Thursday, October 6, 2016

News From the Oddball Art Laboratory

Breaking EarthPaint News!

Here in the Oddball Art Laboratory, art is also a science, with lots of accidental discoveries. Today's observation is a major breakthrough!

The tool in the bottom left corner of the above photo (also shown below) is my granite mortar and pestle, the most important item in my toolbox.

It is one of the oldest tools in the history of mankind, and it has changed very little over the millennia. I love that it is still in use today, and I often think about its connection to the very first artists, whose work can be seen around the world, in places like the American southwest, or most famously, the caves in Lascaux, France.

I can picture my Paleolithic predecessor using this same tool to grind the rock pigments used to create masterpieces like this one:

To learn more about these amazing Paleolithic artists, visit
The Bradshaw Foundation at
I've had my large granite mortar and pestle for about fourteen years - it's a huge improvement on the tiny, blister-making ceramic one I used when I first began the EarthPaint project. As you can imagine, it has been put to very rough use, crushing every bit of rock paint in my extensive palette.

This is just part of it!

I've worn a deep pocket in the bottom of the mortar (the cup), and the edges of the pestle (the striking stone) have started to chip and wear away. This often results in some of the dark grey granite mixing in with the mineral pigment when I am grinding an especially hard mineral, like the lovely yellow Mookaite Jasper I prepared today. 

I normally use water to separate out some of the granite so the color of the mineral sample isn't affected by the inclusion of dark grey granite. It's a very inefficient process: I usually end up with a fairly clean sample of larger grains, and another mixed color that includes fine particles of both minerals.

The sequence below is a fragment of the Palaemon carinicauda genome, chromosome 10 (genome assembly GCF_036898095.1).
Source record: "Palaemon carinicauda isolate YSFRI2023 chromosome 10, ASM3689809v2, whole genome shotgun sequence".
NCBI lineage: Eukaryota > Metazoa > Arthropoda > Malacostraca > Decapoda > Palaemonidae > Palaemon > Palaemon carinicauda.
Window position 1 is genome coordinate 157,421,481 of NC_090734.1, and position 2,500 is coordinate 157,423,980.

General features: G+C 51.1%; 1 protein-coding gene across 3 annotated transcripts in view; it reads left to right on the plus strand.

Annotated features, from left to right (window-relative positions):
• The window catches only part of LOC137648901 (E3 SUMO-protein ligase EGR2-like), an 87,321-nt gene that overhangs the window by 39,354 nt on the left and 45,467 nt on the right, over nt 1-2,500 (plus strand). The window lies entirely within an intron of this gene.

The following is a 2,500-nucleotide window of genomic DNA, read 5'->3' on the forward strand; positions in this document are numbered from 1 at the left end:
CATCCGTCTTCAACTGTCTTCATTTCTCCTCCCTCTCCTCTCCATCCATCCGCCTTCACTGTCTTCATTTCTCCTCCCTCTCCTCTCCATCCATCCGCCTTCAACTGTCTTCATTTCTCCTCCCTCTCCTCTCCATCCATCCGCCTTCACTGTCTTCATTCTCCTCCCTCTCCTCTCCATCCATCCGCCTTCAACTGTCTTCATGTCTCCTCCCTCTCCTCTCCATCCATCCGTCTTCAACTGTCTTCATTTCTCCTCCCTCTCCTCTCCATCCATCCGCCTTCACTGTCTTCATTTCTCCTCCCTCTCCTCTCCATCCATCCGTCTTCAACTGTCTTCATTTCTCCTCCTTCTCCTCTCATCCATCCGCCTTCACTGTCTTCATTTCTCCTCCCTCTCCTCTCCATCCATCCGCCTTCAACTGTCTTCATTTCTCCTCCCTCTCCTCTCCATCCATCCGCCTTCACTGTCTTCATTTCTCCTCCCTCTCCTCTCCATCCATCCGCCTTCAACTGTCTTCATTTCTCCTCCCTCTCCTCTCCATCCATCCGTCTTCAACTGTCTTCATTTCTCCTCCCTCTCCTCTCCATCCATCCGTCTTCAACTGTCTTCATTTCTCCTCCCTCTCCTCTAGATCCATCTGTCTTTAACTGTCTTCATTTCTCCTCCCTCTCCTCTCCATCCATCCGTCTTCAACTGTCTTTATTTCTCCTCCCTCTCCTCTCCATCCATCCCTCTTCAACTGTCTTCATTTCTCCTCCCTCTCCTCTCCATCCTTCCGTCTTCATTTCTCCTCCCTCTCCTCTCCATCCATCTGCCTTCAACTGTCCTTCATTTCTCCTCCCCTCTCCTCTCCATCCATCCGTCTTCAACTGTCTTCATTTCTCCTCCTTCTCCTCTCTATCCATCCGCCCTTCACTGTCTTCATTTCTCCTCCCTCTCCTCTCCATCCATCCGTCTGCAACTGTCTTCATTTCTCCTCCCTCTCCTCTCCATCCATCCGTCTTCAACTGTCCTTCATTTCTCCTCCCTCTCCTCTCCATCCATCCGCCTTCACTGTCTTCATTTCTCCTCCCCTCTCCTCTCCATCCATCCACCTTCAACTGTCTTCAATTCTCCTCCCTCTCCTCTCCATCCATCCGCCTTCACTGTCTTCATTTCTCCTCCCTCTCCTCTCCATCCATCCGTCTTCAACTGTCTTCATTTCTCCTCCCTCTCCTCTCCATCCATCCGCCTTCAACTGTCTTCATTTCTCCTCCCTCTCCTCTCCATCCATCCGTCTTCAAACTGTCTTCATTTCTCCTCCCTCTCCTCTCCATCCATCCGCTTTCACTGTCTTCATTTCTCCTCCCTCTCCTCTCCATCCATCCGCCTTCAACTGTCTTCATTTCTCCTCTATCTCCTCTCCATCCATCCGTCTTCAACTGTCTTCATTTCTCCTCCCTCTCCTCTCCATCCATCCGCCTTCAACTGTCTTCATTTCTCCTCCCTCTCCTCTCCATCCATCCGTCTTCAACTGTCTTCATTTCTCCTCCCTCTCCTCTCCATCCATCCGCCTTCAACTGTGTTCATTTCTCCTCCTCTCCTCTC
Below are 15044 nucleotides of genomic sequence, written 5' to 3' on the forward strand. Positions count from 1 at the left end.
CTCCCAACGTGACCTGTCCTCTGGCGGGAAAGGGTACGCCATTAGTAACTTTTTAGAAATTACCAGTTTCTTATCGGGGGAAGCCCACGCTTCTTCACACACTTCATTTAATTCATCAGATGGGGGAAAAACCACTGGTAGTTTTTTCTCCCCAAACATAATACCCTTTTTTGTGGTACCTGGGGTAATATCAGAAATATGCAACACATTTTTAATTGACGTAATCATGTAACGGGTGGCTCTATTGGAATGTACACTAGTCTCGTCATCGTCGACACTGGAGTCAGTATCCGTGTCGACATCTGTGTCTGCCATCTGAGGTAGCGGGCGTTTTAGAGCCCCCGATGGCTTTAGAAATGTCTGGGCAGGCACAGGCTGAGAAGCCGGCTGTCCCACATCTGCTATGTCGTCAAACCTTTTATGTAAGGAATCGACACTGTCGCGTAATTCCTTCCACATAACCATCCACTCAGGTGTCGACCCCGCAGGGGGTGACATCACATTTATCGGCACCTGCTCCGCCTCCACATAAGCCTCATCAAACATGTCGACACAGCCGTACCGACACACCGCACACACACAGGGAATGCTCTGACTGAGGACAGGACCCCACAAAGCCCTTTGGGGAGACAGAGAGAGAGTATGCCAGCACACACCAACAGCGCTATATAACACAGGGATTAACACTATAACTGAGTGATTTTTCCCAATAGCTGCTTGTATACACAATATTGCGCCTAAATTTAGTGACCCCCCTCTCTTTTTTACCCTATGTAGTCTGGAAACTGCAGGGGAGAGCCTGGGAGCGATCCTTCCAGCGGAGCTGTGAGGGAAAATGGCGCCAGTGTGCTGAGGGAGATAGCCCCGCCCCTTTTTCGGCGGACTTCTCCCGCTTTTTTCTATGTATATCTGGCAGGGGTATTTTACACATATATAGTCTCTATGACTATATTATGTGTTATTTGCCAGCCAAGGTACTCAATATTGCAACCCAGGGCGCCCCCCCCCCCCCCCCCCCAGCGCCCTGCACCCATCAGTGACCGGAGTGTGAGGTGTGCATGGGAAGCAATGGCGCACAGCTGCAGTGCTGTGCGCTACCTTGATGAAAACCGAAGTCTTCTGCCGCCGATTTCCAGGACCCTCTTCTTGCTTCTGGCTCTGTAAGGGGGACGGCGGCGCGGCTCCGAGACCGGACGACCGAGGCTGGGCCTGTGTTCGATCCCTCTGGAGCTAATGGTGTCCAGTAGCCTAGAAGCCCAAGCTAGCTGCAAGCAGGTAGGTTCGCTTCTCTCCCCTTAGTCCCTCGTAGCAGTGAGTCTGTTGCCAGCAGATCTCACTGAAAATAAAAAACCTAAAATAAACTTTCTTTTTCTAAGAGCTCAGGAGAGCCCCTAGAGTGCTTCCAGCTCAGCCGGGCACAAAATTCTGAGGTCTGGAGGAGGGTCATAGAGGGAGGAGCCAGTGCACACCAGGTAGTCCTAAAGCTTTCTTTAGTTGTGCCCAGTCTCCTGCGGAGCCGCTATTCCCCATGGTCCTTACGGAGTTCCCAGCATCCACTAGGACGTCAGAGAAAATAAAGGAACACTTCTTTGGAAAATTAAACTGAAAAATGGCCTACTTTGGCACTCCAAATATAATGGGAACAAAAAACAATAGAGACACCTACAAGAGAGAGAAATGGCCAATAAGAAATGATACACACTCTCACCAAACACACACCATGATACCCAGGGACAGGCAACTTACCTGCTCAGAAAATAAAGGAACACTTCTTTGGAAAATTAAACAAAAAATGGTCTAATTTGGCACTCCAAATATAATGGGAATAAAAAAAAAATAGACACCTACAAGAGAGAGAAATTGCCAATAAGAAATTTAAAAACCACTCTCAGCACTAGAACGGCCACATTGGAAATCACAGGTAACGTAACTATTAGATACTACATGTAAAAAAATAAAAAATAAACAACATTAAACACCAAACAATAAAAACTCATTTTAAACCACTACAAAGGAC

Which brings me to today's discovery. After drying out the fresh sample, I compared it to a previous specimen of yellow Mookaite and found it matched perfectly. This is a rarity in itself: even two stones of the same mineral are very seldom the exact same color. 

I combined both samples in a larger container, and when I began to brush out the remaining material from the original container I noticed some material clinging to the bottom, attracted by the magnet I had glued there. It was the granite from the mortar and pestle, which had previously dulled the bright yellow of the Mookaite. The magnet had separated the two mineral samples far more effectively than my water sifting method ever could. 

I quickly placed small magnets in the samples that are still immersed in water: very fine particles can sometimes take days to settle enough to pour off the water and dry the mineral powder. I'll see how well this works to separate out the granite dust from the mineral samples, but I'm excited to learn the granite is magnetically reactive, as this will help me grind pure color samples more easily (except with a few other minerals that I've noticed also have magnetic properties). 

In the meantime, I have completely resurfaced my beloved Stone-Age tool, using a Dremel with a sanding attachment, and a top coat of stone sealer to limit future contamination of my pigments.

Every day I learn something new about minerals, mediums, adhesives or other random tidbits: I love all the little accidental scientific discoveries I make in the Oddball Art Laboratory!

In the above left photo, you can see how this mica sample has been sifted with water to separate fine and coarse grains, as well as a third, darker sample that also includes some of the earth that was mixed in with the mica. The above right specimen is Lapis Lazuli (my favorite), and below is an unidentified orange mineral of local origin - both these minerals will yield a much brighter color when used with a glossy medium, while any mineral with reflective properties like mica will look best if used with certain types of matte-finish mediums, which bring out the sparkle rather than darkening the color. I will elaborate on this in a later post.

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